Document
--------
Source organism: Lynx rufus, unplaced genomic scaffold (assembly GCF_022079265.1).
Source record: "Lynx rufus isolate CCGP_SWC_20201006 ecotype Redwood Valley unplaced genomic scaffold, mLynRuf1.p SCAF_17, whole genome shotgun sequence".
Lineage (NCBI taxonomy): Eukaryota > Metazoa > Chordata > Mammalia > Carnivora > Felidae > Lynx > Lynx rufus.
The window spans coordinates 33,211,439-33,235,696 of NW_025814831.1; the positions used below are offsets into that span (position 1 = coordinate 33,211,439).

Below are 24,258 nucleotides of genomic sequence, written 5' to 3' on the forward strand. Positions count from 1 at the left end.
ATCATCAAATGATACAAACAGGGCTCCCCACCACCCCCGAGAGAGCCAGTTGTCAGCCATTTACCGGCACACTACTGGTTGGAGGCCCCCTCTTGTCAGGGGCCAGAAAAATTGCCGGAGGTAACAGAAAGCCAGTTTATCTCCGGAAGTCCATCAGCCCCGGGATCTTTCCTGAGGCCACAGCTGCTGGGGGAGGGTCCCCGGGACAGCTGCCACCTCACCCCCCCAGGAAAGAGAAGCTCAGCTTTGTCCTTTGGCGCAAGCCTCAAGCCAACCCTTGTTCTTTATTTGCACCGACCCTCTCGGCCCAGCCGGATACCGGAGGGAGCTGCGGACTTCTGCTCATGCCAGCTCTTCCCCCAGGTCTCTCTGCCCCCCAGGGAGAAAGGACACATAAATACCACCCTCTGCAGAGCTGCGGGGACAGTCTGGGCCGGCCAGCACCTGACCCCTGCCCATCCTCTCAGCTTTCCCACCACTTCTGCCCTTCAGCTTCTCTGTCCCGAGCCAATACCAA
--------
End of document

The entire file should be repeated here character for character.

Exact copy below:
Source organism: Lynx rufus, unplaced genomic scaffold (assembly GCF_022079265.1).
Source record: "Lynx rufus isolate CCGP_SWC_20201006 ecotype Redwood Valley unplaced genomic scaffold, mLynRuf1.p SCAF_17, whole genome shotgun sequence".
Lineage (NCBI taxonomy): Eukaryota > Metazoa > Chordata > Mammalia > Carnivora > Felidae > Lynx > Lynx rufus.
The window spans coordinates 33,211,439-33,235,696 of NW_025814831.1; the positions used below are offsets into that span (position 1 = coordinate 33,211,439).

Below are 24,258 nucleotides of genomic sequence, written 5' to 3' on the forward strand. Positions count from 1 at the left end.
ATCATCAAATGATACAAACAGGGCTCCCCACCACCCCCGAGAGAGCCAGTTGTCAGCCATTTACCGGCACACTACTGGTTGGAGGCCCCCTCTTGTCAGGGGCCAGAAAAATTGCCGGAGGTAACAGAAAGCCAGTTTATCTCCGGAAGTCCATCAGCCCCGGGATCTTTCCTGAGGCCACAGCTGCTGGGGGAGGGTCCCCGGGACAGCTGCCACCTCACCCCCCCAGGAAAGAGAAGCTCAGCTTTGTCCTTTGGCGCAAGCCTCAAGCCAACCCTTGTTCTTTATTTGCACCGACCCTCTCGGCCCAGCCGGATACCGGAGGGAGCTGCGGACTTCTGCTCATGCCAGCTCTTCCCCCAGGTCTCTCTGCCCCCCAGGGAGAAAGGACACATAAATACCACCCTCTGCAGAGCTGCGGGGACAGTCTGGGCCGGCCAGCACCTGACCCCTGCCCATCCTCTCAGCTTTCCCACCACTTCTGCCCTTCAGCTTCTCTGTCCCGAGCCAATACCAA